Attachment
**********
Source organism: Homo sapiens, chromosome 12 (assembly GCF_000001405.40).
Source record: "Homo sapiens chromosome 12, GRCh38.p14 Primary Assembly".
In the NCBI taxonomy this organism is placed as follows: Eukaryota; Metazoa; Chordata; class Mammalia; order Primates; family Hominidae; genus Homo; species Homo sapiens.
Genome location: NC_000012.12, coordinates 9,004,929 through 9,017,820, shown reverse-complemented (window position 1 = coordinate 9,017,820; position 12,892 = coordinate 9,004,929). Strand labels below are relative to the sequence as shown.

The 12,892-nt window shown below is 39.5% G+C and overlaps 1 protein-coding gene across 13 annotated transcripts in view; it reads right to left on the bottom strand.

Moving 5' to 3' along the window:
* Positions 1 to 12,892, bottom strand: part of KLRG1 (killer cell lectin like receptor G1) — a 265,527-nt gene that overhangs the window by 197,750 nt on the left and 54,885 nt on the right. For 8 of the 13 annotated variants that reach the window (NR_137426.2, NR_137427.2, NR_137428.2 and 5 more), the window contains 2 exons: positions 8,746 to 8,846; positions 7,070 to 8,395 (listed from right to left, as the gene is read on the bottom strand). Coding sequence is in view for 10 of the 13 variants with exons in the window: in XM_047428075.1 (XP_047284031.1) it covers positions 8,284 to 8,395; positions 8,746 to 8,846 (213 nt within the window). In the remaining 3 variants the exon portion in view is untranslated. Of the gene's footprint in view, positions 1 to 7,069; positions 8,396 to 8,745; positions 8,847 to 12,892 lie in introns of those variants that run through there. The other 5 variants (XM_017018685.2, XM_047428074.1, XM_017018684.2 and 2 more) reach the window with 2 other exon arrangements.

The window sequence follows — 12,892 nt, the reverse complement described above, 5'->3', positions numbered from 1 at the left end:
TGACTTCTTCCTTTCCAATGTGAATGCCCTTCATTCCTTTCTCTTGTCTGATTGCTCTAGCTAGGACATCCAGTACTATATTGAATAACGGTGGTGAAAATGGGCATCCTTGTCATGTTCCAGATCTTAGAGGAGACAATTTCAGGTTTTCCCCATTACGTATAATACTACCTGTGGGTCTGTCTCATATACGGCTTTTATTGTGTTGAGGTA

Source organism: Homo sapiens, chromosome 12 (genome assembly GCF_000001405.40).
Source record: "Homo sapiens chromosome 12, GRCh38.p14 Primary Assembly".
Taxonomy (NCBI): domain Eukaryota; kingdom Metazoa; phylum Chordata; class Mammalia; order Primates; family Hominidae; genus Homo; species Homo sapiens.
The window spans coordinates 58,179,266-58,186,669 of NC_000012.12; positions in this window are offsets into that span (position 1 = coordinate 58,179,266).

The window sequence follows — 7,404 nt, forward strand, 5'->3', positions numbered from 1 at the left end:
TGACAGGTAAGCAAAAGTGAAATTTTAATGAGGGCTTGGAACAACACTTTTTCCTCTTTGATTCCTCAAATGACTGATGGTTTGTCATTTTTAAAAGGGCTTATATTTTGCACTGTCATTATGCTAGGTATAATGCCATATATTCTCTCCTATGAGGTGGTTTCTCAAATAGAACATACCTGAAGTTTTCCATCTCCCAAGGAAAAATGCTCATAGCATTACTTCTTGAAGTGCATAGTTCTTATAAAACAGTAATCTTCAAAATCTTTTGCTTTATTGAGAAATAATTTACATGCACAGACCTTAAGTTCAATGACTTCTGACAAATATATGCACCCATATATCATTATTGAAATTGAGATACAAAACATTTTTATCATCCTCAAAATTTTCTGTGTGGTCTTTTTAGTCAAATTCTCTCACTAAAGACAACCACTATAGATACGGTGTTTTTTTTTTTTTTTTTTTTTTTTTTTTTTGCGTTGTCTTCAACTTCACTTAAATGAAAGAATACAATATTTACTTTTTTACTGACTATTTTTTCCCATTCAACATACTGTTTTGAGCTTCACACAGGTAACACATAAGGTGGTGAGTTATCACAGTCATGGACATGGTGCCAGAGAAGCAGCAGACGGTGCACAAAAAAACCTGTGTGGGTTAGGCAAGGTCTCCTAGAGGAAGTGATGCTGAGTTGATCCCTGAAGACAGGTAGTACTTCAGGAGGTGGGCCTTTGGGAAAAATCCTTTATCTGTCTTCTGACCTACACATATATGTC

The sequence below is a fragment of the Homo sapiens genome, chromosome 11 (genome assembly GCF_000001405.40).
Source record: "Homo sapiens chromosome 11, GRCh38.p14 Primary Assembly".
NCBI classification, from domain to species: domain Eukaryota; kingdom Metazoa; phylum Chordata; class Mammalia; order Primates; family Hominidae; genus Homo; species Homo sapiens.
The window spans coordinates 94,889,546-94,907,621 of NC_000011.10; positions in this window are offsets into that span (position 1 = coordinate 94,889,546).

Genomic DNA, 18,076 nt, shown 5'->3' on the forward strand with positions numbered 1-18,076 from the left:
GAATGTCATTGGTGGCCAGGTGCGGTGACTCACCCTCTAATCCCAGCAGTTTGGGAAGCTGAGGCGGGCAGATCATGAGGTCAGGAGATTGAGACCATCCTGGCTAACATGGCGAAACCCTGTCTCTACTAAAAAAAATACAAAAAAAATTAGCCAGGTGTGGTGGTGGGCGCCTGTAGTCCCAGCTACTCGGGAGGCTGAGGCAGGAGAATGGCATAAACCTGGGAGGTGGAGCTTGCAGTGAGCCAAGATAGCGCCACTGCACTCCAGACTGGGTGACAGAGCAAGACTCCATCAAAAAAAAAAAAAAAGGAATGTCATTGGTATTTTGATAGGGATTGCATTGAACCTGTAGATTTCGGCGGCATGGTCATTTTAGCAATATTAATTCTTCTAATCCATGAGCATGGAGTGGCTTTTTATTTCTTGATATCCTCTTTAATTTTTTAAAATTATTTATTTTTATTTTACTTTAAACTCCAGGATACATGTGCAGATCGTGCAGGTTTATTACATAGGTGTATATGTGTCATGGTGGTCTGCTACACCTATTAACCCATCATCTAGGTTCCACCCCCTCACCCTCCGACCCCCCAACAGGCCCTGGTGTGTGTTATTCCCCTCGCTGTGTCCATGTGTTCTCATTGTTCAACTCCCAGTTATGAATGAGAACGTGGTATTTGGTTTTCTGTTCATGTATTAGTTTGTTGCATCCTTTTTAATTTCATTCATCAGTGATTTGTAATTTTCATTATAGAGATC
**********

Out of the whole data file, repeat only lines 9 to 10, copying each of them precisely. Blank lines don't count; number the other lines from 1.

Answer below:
TGACTTCTTCCTTTCCAATGTGAATGCCCTTCATTCCTTTCTCTTGTCTGATTGCTCTAGCTAGGACATCCAGTACTATATTGAATAACGGTGGTGAAAATGGGCATCCTTGTCATGTTCCAGATCTTAGAGGAGACAATTTCAGGTTTTCCCCATTACGTATAATACTACCTGTGGGTCTGTCTCATATACGGCTTTTATTGTGTTGAGGTA

Source organism: Homo sapiens, chromosome 12 (genome assembly GCF_000001405.40).